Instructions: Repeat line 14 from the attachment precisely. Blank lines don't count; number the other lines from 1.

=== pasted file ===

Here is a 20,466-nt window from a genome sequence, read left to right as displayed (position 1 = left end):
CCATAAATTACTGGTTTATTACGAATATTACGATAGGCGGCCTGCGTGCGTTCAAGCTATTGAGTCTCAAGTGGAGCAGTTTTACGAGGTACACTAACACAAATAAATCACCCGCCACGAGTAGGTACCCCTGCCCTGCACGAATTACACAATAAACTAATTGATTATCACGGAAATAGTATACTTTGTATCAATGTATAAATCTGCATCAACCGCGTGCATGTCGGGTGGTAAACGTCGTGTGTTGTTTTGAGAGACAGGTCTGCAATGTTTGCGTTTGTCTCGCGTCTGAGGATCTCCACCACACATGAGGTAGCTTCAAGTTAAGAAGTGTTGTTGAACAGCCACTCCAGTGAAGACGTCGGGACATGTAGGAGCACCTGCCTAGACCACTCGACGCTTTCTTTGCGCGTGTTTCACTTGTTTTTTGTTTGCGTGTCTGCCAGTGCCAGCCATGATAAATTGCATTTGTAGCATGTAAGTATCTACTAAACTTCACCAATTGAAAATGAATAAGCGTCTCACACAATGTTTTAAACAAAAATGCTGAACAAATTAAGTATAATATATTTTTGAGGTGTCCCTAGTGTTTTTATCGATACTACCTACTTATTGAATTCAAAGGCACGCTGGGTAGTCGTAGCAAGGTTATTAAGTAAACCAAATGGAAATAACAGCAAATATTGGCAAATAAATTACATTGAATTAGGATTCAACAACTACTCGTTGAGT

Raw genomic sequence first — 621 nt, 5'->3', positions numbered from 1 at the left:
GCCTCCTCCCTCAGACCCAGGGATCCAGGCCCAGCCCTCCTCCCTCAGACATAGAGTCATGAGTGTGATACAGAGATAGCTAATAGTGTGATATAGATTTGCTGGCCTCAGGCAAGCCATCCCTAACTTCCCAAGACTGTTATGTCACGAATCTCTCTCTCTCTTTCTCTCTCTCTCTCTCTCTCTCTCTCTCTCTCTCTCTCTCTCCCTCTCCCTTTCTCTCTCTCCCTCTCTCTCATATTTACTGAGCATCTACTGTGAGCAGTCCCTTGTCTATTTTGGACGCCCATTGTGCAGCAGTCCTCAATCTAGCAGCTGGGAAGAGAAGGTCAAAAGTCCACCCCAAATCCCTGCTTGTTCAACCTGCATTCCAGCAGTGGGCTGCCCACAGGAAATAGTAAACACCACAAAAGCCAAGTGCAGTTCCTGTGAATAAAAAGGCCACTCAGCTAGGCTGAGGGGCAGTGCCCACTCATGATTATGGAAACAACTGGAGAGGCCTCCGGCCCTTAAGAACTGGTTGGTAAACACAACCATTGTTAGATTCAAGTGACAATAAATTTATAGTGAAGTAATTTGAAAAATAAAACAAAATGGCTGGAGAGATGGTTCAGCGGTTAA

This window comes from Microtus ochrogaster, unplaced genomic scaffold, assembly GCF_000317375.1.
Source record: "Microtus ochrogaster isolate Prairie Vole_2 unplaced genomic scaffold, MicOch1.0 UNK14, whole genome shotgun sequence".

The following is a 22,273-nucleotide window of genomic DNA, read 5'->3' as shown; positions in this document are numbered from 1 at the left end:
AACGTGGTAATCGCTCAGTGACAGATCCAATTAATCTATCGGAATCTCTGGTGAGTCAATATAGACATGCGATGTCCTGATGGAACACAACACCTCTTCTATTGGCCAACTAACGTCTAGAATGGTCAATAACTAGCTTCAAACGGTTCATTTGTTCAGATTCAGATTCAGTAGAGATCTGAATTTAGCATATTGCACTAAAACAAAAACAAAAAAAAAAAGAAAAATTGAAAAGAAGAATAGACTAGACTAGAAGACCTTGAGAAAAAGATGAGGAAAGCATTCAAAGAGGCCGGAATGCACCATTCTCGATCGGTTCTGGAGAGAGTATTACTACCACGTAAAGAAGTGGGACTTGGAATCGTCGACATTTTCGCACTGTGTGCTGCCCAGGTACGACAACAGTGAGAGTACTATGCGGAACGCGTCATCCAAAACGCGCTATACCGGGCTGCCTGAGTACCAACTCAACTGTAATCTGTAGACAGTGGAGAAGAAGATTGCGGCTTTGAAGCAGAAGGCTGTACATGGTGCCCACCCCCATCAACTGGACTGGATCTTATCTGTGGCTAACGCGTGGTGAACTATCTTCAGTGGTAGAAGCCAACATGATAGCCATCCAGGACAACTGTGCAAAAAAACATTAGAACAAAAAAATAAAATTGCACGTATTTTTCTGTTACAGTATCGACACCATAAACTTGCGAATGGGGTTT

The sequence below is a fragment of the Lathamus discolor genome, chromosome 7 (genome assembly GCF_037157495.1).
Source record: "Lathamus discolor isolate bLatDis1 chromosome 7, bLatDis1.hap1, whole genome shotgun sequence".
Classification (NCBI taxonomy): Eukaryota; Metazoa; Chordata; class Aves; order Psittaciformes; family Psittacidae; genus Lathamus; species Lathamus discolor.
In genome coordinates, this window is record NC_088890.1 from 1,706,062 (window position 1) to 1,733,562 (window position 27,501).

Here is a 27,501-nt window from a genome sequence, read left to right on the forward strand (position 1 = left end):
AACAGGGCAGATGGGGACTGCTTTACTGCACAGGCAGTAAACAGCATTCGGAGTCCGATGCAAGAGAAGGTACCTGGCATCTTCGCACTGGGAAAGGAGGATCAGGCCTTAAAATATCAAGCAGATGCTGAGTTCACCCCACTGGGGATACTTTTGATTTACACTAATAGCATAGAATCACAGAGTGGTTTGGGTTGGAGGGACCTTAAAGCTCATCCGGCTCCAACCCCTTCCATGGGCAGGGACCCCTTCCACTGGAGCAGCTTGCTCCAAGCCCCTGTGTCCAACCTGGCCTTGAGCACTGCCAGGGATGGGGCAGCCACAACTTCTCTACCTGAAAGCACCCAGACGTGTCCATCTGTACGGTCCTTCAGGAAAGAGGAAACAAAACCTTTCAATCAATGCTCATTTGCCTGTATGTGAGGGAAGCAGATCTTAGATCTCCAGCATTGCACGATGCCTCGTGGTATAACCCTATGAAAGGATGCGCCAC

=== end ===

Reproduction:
AACAGGGCAGATGGGGACTGCTTTACTGCACAGGCAGTAAACAGCATTCGGAGTCCGATGCAAGAGAAGGTACCTGGCATCTTCGCACTGGGAAAGGAGGATCAGGCCTTAAAATATCAAGCAGATGCTGAGTTCACCCCACTGGGGATACTTTTGATTTACACTAATAGCATAGAATCACAGAGTGGTTTGGGTTGGAGGGACCTTAAAGCTCATCCGGCTCCAACCCCTTCCATGGGCAGGGACCCCTTCCACTGGAGCAGCTTGCTCCAAGCCCCTGTGTCCAACCTGGCCTTGAGCACTGCCAGGGATGGGGCAGCCACAACTTCTCTACCTGAAAGCACCCAGACGTGTCCATCTGTACGGTCCTTCAGGAAAGAGGAAACAAAACCTTTCAATCAATGCTCATTTGCCTGTATGTGAGGGAAGCAGATCTTAGATCTCCAGCATTGCACGATGCCTCGTGGTATAACCCTATGAAAGGATGCGCCAC